Ferdinand Porsche may be celebrated as the designer of the Volkswagen and for the car line that still bears his name, but there are some who would prefer to forget that the engineer joined Hitler’s SS in 1937 and served as the head of the Fuhrer’s tank commissioner. He knew Hitler personally and used slave labor to build the Volkswagens requested by the dictator.
Veterans and Jewish groups say that an “exhibition” (formerly designated as a memorial) built in Porsche’s birth place (Vratislavice nad Nisouto, Czech Republic) to honor his legacy has brushed over his SS past and relationship with Hitler.
But not everyone in this modest locality of nearly 8,000 residents northeast of the capital Prague felt comfortable trumpeting their native son.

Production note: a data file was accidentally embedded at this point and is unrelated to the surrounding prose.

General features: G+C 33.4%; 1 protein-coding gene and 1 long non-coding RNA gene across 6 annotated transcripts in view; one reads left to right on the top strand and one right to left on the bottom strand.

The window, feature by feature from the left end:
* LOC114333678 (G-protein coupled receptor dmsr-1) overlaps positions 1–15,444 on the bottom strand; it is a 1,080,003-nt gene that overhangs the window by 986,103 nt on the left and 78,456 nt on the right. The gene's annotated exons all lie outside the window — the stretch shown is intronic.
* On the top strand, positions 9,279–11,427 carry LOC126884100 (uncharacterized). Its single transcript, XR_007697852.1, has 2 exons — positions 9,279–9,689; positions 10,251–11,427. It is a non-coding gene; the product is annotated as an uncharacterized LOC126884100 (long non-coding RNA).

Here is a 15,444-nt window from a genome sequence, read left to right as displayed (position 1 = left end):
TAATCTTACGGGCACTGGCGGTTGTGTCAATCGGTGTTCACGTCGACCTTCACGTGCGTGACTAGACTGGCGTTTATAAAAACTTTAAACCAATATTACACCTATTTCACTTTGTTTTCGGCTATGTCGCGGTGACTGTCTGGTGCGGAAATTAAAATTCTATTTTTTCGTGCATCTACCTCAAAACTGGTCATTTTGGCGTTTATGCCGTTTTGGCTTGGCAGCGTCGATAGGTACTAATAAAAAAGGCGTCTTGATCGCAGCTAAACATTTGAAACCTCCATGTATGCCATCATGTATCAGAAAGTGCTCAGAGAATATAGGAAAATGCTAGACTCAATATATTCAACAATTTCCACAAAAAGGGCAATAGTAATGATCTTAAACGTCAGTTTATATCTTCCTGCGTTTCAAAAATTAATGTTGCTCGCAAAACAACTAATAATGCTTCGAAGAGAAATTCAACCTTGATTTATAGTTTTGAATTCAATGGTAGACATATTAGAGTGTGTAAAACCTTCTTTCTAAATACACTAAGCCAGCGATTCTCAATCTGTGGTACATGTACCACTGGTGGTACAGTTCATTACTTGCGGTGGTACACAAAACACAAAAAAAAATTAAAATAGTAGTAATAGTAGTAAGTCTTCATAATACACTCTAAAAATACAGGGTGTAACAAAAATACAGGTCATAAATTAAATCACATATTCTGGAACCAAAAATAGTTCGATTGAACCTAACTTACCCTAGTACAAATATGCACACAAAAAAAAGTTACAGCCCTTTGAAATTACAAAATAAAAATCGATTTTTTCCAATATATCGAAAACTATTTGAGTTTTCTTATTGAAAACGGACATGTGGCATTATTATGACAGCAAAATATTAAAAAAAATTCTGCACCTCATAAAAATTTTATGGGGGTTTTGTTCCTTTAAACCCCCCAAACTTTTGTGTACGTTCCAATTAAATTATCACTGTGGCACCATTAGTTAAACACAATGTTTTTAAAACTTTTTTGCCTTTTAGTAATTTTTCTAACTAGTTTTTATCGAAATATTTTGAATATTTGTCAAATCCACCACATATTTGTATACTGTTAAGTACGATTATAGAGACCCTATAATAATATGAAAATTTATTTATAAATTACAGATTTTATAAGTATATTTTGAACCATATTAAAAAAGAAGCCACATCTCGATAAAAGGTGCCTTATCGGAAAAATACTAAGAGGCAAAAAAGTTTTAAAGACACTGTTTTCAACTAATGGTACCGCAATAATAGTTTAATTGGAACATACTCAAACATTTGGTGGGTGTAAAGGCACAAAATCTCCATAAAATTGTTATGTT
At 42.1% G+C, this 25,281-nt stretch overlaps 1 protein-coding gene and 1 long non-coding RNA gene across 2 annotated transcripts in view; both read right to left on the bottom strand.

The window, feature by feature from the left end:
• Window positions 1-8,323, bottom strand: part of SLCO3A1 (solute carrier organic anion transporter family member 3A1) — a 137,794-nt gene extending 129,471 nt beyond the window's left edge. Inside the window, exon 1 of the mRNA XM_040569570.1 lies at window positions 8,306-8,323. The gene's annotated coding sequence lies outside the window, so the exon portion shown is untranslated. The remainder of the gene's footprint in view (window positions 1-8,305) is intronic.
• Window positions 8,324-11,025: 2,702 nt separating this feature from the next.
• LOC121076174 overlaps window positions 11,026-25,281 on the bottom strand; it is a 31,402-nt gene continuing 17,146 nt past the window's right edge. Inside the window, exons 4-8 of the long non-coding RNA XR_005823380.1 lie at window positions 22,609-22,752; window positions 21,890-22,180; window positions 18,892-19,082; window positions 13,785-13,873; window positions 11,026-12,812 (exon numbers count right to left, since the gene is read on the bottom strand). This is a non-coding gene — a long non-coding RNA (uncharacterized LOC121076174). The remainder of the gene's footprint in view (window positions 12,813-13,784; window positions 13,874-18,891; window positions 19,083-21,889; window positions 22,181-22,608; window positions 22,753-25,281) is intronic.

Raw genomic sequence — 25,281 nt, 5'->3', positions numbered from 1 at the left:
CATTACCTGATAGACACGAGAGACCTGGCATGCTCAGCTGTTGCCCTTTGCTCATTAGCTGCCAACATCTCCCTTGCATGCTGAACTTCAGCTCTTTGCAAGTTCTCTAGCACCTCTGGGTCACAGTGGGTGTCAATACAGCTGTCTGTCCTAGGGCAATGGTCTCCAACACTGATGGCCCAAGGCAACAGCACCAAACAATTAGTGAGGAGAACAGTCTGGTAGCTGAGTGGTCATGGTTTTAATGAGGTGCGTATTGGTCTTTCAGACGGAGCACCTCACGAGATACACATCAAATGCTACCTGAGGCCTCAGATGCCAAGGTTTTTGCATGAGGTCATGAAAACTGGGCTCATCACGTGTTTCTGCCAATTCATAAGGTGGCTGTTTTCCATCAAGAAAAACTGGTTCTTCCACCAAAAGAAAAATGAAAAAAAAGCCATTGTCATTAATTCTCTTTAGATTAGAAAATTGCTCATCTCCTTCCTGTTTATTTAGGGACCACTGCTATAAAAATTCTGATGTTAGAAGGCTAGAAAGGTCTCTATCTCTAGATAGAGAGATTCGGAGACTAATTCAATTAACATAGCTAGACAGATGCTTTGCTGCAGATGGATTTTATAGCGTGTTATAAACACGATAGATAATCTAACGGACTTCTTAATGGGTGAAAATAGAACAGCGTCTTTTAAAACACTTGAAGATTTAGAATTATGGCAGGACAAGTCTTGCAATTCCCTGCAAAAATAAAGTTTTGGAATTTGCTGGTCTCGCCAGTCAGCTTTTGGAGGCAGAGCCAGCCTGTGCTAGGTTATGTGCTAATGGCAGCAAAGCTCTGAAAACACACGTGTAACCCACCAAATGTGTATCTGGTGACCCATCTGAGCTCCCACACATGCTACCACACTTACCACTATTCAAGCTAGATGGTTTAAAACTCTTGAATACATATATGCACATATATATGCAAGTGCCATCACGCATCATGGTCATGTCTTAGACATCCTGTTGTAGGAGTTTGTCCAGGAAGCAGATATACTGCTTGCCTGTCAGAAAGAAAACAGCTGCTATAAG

Last year, a new team voted into city hall could no longer ignore growing protests that Vratislavice — in an area annexed by Nazi Germany in the late 1930s — was “memorialising” a man who had worked for Adolf Hitler.
Anti-Nazi war veterans and the Jewish community objected to the fact that the facility never mentioned Porsche’s Nazi connections, Mayor Ales Preisler told AFP.
They condemned Porsche for joining the Nazi SS paramilitary group before the war, and deplored that prisoners of war were used as slave labour at the Volkswagen car plant in Wolfsburg, Germany when Porsche was general manager.
To calm matters, the town hall late last year renamed the memorial an “exhibition” and added a text saying Porsche had been a Nazi.
Porsche AG, meanwhile, took back its cars but would not talk about the controversy, saying it was a “local issue”.
“All vehicles in our collection are rotated on a regular basis,” was the only explanation given by Porsche AG spokesman Dieter Landenberger who declined further comment.
The facility has been empty ever since.
- Unwelcome -
About the same time, the town hall removed the signs proclaiming Vratislavice was Porsche’s birthplace.
“These things should not be financed using municipal cash,” Mayor Preisler told AFP, adding Porsche “was a Nazi all right”.